We admitted to God, to ourselves, and to another human being the exact nature of our wrongs.
Admitting our wrongs to ourselves can be the most difficult part of Step Five. Denial can be blinding! How can we be expected to admit to ourselves those things we are blind to? Here's a clue that can help us. We will often condemn in others the wrongs most deeply hidden within ourselves.
According to ancient Jewish law, a widow was entitled to marry the surviving brother of her husband in order to produce children. Tamar had been married successively to two brothers who died without giving her children. Her father-in-law, Judah, promised to give her his younger son also, but he never did. This left her alone and destitute. In an effort to protect herself, she disguised herself as a prostitute and became pregnant by Judah himself. And she kept his identification seal (Genesis 38:1-23).
When Judah heard that Tamar was pregnant and unmarried, he demanded her execution. "But as they were taking her out to kill her, she sent this message to her father-in-law: 'The man who owns these things made me pregnant. . . . Whose seal and cord and walking stick are these?' Judah recognized them immediately and said, 'She is more righteous than I am'" (Genesis 38:25-26).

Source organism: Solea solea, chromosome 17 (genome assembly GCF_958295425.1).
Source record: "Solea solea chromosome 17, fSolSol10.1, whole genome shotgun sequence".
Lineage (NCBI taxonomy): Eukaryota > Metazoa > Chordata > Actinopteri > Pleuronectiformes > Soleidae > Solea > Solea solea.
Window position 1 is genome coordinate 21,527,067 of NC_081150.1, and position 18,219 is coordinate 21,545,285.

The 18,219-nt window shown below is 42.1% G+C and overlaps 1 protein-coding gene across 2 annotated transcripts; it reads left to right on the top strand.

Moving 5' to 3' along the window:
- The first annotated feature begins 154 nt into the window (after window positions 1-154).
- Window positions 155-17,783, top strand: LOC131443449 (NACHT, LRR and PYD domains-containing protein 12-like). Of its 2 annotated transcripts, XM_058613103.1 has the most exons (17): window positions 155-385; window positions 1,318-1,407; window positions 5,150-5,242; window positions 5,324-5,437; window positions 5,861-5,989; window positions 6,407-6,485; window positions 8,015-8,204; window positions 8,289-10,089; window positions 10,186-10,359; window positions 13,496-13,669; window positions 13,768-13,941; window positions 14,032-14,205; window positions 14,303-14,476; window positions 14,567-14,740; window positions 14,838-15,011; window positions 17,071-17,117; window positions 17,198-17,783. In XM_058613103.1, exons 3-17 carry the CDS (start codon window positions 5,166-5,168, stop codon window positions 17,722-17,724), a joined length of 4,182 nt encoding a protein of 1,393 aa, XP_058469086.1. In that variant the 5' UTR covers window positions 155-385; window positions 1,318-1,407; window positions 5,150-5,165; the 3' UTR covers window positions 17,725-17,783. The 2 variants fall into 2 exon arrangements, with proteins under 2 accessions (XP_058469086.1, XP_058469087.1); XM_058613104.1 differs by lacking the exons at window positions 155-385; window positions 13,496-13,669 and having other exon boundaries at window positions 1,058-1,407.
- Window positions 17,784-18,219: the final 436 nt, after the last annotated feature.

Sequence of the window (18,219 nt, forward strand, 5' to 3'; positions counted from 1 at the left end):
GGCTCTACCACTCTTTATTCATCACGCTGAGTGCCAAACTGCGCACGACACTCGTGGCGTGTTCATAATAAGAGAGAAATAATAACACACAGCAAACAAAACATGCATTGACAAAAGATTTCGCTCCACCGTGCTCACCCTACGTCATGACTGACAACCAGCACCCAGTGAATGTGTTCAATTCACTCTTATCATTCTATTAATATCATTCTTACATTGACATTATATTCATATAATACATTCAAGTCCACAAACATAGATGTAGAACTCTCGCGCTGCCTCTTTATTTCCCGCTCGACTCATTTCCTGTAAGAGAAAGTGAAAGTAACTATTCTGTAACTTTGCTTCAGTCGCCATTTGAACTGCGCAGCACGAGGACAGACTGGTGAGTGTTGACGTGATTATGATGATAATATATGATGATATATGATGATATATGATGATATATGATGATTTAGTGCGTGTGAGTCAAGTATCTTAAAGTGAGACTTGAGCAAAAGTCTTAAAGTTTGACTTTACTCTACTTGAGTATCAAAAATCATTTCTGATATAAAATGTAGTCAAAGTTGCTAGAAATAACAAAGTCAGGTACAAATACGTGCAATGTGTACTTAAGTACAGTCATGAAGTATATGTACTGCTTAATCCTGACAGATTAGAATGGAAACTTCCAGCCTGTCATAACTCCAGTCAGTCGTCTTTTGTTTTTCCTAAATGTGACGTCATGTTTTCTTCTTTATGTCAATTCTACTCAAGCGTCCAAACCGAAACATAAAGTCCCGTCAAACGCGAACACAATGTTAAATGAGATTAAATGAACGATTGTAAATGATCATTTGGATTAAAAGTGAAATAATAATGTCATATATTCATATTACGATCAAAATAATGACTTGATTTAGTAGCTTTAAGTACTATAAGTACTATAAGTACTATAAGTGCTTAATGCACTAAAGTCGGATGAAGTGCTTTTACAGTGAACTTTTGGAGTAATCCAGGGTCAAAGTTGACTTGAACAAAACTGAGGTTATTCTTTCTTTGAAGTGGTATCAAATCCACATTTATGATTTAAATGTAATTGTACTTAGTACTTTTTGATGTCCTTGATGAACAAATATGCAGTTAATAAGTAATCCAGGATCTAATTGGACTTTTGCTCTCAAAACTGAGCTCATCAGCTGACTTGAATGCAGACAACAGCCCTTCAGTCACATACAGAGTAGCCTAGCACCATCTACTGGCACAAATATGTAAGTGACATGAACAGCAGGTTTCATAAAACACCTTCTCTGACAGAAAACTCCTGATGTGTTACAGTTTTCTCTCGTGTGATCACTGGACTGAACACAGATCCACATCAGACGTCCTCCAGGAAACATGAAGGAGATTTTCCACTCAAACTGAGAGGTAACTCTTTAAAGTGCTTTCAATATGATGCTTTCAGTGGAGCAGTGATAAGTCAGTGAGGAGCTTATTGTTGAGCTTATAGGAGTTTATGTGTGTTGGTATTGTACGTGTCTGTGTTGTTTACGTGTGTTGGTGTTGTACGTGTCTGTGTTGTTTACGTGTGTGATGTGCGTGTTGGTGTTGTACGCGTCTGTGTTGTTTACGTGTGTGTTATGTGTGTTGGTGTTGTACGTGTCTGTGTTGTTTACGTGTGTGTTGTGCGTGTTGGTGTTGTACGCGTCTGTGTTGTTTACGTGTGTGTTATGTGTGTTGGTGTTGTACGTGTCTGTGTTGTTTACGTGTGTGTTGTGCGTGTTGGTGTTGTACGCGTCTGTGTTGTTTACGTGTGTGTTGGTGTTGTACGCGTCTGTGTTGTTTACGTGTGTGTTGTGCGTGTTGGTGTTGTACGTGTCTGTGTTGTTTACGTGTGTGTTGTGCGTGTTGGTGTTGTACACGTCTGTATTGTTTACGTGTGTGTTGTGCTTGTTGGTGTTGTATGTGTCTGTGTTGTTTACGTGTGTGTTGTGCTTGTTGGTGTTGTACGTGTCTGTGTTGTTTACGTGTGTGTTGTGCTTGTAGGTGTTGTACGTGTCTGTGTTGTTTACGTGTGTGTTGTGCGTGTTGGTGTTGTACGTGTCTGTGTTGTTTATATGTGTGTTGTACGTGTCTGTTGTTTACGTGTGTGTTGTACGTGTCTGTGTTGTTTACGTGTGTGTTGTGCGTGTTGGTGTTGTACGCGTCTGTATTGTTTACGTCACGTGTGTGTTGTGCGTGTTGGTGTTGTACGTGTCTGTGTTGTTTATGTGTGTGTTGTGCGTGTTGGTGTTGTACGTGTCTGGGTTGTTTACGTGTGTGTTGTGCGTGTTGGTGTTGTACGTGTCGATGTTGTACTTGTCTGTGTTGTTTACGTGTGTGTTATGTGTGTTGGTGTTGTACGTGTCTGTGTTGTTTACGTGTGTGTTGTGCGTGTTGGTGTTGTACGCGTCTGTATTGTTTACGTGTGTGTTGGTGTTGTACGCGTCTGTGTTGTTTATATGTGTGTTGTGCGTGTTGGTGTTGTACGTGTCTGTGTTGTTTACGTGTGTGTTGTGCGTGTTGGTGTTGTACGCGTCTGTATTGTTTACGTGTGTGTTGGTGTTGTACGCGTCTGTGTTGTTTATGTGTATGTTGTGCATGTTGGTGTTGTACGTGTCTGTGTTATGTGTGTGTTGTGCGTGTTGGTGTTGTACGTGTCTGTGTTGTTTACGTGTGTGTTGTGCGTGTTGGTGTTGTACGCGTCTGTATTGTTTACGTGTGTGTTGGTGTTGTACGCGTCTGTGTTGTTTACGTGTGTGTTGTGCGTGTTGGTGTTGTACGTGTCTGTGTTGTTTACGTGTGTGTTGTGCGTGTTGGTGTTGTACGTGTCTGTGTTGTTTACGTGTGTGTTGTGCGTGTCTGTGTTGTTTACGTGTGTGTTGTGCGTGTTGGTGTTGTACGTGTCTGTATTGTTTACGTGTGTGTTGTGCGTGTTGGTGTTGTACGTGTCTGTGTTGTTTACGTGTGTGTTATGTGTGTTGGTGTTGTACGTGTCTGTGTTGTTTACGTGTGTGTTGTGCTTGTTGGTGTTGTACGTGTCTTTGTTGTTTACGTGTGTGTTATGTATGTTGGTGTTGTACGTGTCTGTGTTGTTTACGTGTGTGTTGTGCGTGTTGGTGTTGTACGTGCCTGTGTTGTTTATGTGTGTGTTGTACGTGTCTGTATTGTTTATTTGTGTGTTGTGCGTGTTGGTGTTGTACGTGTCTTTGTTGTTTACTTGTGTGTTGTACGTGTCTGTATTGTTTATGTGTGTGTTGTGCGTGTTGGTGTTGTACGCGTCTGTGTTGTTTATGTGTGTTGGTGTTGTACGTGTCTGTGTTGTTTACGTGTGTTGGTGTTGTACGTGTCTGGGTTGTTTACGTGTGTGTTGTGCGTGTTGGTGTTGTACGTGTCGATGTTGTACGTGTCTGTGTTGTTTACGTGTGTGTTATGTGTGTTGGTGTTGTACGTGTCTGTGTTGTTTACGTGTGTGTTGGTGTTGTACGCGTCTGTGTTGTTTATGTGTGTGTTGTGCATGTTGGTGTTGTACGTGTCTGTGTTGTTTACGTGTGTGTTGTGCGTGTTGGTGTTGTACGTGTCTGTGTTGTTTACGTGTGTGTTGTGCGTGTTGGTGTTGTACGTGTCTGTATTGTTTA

It won't be easy to be honest with ourselves. "The human heart is the most deceitful of all things, and desperately wicked" (Jeremiah 17:9). However, we can look at those things we condemn in others as a clue to what may be lurking within ourselves.
It takes great courage to be honest with ourselves about ourselves.
Taken from The Life Recovery Devotional: Thirty Meditations from Scripture for Each Step in Recovery by Stephen Arterburn and David Stoop. Copyright © 1991 by Stephen Arterburn and David Stoop. Used by permission of Tyndale House Publishers, Inc. All rights reserved.